Plant Conservation Program

Managing Rare Plants and Plants of Special Cultural Significance 

The BLM's Rare Plant Program

The BLM manages more than 700 rare plant species, 400 of which are found exclusively on BLM lands. Because many rare plant species are closely related to important crops that provide food, industrial materials and medicines, increasingly, plant breeders are turning to rare plants for the unique genetic information they possess. 

Worldwide, the primary threats to rare plants are habitat loss resulting from land use changes and competition with non-native species. In the long term, loss of habitat resulting from climate change will require active management to sustain viable populations. To address threats and maintain viable populations, the BLM’s rare plant program focuses on four management goals.

INVENTORY – to ensure adequate baseline data are available regarding the distribution and condition of rare plant populations.

PLANNING – to provide for rare plant management and conservation in all BLM funded and authorized actions.

MONITORING AND RESEARCH – to ensure sufficient data are available to evaluate BLM actions and to provide a basis for making informed decisions about management and conservation actions

COORDINATION – to ensure that management for rare plants is carried out efficiently and consistently across jurisdictional and political boundaries.

The primary objective of the BLM's Rare Plant Program is to manage rare plant species in a way that will prevent the need to list them under the Endangered Species Act.  Federally listed plants are managed by the BLM's Threatened and Endangered Species Program. 

Each BLM State Office maintains a list of Bureau sensitive species; plants are added to the list at the discretion of the BLM State Director. 

The BLM works though a number of national and local partnerships to develop conservation strategies and recovery actions for rare plant species and their pollinators. Under the BLM's multiple use mandate, the Bureau works to ensure appropriate steps have been taken to avoid or minimize impacts and mitigate all activities authorized on public lands that affect rare plant species.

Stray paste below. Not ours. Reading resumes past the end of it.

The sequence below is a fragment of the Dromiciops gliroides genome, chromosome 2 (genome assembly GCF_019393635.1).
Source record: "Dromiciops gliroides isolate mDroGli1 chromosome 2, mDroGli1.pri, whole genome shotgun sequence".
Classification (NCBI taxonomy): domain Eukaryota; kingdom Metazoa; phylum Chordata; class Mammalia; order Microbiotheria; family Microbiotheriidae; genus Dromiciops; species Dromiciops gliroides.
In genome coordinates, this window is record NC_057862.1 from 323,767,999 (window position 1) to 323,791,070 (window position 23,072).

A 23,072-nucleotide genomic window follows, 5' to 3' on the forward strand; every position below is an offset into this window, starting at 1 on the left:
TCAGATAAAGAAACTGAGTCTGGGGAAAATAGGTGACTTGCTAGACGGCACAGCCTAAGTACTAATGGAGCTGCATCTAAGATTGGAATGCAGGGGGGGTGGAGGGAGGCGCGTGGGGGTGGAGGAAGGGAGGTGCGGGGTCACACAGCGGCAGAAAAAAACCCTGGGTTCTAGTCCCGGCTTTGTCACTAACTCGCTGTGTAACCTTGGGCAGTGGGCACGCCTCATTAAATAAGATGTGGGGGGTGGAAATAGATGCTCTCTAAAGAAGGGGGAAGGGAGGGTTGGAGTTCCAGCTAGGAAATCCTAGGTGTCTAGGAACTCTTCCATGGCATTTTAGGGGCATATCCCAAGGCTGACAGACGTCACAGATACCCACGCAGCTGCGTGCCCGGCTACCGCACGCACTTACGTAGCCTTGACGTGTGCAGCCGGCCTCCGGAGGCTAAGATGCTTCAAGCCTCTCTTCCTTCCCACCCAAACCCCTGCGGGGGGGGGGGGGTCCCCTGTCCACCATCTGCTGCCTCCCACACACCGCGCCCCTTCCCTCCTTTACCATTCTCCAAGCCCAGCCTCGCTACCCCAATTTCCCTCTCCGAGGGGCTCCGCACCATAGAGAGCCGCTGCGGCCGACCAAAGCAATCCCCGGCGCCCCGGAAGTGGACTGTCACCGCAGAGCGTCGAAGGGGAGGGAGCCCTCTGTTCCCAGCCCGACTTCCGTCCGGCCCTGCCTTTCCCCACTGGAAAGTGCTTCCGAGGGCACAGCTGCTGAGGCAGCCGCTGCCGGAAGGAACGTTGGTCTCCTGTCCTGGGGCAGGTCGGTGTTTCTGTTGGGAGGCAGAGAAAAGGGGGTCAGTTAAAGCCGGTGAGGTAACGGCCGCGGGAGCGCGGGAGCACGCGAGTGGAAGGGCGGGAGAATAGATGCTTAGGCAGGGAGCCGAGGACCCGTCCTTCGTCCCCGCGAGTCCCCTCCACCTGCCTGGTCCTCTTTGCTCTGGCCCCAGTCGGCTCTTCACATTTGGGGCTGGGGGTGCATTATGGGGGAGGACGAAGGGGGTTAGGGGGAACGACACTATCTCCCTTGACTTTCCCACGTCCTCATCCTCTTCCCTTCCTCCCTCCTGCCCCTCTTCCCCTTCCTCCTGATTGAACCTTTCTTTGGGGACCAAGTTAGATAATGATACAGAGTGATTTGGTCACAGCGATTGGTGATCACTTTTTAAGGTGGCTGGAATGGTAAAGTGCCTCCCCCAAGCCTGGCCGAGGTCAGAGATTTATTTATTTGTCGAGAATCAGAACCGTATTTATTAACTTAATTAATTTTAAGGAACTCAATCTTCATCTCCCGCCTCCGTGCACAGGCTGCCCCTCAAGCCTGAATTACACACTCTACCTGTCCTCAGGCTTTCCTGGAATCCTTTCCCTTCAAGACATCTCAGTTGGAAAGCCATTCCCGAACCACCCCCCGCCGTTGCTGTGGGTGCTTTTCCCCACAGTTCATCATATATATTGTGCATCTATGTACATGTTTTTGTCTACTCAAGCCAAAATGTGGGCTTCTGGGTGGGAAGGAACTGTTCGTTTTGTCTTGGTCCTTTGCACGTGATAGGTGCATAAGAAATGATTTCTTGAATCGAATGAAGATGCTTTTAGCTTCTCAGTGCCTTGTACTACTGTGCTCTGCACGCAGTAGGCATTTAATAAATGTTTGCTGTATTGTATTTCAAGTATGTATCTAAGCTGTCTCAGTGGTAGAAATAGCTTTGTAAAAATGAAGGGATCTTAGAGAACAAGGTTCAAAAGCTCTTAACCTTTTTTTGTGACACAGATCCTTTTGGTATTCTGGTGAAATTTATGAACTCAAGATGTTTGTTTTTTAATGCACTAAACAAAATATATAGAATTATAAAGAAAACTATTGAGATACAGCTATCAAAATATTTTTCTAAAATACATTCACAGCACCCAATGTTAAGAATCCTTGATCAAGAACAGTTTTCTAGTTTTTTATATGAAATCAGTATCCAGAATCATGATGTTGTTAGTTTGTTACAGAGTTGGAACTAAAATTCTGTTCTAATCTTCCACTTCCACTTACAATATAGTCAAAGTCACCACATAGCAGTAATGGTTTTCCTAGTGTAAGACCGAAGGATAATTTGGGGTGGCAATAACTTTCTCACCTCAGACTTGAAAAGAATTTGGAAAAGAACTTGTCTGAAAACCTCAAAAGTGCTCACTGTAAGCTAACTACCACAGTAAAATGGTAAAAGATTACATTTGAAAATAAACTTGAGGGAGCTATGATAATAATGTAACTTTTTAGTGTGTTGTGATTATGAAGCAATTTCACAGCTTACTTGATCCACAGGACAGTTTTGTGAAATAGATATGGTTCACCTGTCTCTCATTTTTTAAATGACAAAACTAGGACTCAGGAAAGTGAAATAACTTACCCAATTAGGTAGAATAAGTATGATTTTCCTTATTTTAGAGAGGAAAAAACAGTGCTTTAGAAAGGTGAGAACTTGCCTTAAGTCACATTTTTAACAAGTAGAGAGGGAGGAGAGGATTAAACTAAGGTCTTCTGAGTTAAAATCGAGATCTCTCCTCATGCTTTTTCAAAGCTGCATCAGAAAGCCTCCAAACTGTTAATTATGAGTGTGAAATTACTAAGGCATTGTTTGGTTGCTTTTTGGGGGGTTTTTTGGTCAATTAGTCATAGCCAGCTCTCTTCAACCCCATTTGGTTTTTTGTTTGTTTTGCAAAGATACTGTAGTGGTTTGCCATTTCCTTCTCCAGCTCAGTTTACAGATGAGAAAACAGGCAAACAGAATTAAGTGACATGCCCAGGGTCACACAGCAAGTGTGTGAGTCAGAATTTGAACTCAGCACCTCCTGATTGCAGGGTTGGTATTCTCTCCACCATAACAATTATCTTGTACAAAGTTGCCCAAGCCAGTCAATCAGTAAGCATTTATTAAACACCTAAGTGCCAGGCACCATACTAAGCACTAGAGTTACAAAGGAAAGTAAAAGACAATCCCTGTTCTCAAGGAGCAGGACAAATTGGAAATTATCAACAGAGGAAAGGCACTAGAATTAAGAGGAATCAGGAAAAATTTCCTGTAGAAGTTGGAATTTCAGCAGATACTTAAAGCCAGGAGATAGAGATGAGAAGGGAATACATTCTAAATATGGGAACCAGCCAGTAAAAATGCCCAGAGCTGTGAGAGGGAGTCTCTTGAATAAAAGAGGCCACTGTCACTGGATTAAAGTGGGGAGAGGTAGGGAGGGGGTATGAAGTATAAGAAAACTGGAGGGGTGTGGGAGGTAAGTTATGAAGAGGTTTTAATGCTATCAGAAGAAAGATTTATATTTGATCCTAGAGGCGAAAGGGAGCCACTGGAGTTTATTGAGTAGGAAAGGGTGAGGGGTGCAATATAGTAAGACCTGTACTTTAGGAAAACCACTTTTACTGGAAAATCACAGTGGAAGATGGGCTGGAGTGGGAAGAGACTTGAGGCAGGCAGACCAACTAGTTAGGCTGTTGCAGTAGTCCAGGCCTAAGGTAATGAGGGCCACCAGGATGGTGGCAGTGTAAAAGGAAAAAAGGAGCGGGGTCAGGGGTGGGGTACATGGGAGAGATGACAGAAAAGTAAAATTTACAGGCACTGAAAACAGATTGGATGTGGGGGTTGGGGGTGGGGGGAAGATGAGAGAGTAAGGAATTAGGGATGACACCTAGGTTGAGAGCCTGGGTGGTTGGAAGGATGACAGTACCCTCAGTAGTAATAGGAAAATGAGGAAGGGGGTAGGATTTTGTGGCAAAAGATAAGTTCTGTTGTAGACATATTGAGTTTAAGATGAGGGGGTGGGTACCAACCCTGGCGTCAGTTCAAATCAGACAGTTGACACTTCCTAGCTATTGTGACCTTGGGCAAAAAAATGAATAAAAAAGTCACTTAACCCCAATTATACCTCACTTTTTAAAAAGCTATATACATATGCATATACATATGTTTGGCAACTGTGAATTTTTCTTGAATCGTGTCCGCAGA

Plants of Cultural Significance

Ethnobotany—the study of how people perceive and utilize plants—is an important consideration in native plant management. For example, many native plants managed by the BLM hold special signifcance to Native Americans, who have long relied on their traditional knowledge of botany and ecology to harvest plant materials at the right time of the year for food, medicine, shelter, clothing, tools and fiber.

Individual species were almost always used in several different ways. In the Great Basin, for example, children were taught at a young age to recognize and utilize various plants growing around their homes. Early lessons were as simple as pulling a leaf off of a native reed (Phragmites australis) during the summer, and licking the sweet sap off the upper leaf surface.  As they grew older, children made games such as cane dice out of the very same plant.  Hunters used the native reed for arrow shafts.

In California, oak trees were an important source of food for the Native People, who collected acorns in the fall, shelled them and ground them into coarse flour. The bitter tannic acid, naturally found in the acorn, was leached out, rendering the acorn flour edible. To make acorn soup, the acorn flour and water were placed inside a tightly woven basket along with hot stones from a fire. The red-hot rocks had to be stirred along with the acorn to avoid burning the basket. The hot rocks quickly brought the soup to a boil.  The rocks were then removed from the cooking basket once the acorn soup was cooked and thrown back into the fire.

In an effort to promote Native use of traditionally important plants in California, the BLM worked with the Forest Service and Native California Tribal groups to develop an interagency policy to ensure “that native practitioners have access to plants and such plants are managed in a manner that promotes ecosystem health for the lands managed by the BLM and FS.”   The policy also strengthens the agencies’ relationship with Tribes and promotes management of culturally important plants.


White margin Beardtongue (Penstemon albomarginatus) endemic to Mojave desert








White margin beardtongue (Penstemon albomarginatus). BLM special status plant endemic to the Mojave desert.  BLM Las Vegas Field Office photo.

Santa Fe Cholla - University of New Mexico photo









Santa Fe Cholla (Opuntia viridiflora). BLM special status plant restricted to Santa Fe County, NM. Univeristy of New Mexico photo.

Cusick's primrose (Primula cusickiana). photo from Lady Bird Johnson Wildflower Center.









Cusick's primrose (Primula cusickiana). BLM special status plant found in Idaho, Oregon, Nevada, and Utah. Lady Bird Johnson Wildflower Center photo.


Camas Lily bloom.  USDA Forest Service photo.















The root of the Camas lily (Camas quamash) has been an important food source for a number of Native American Tribes in Idaho, including the Nez Perce. USDA Forest Service photo.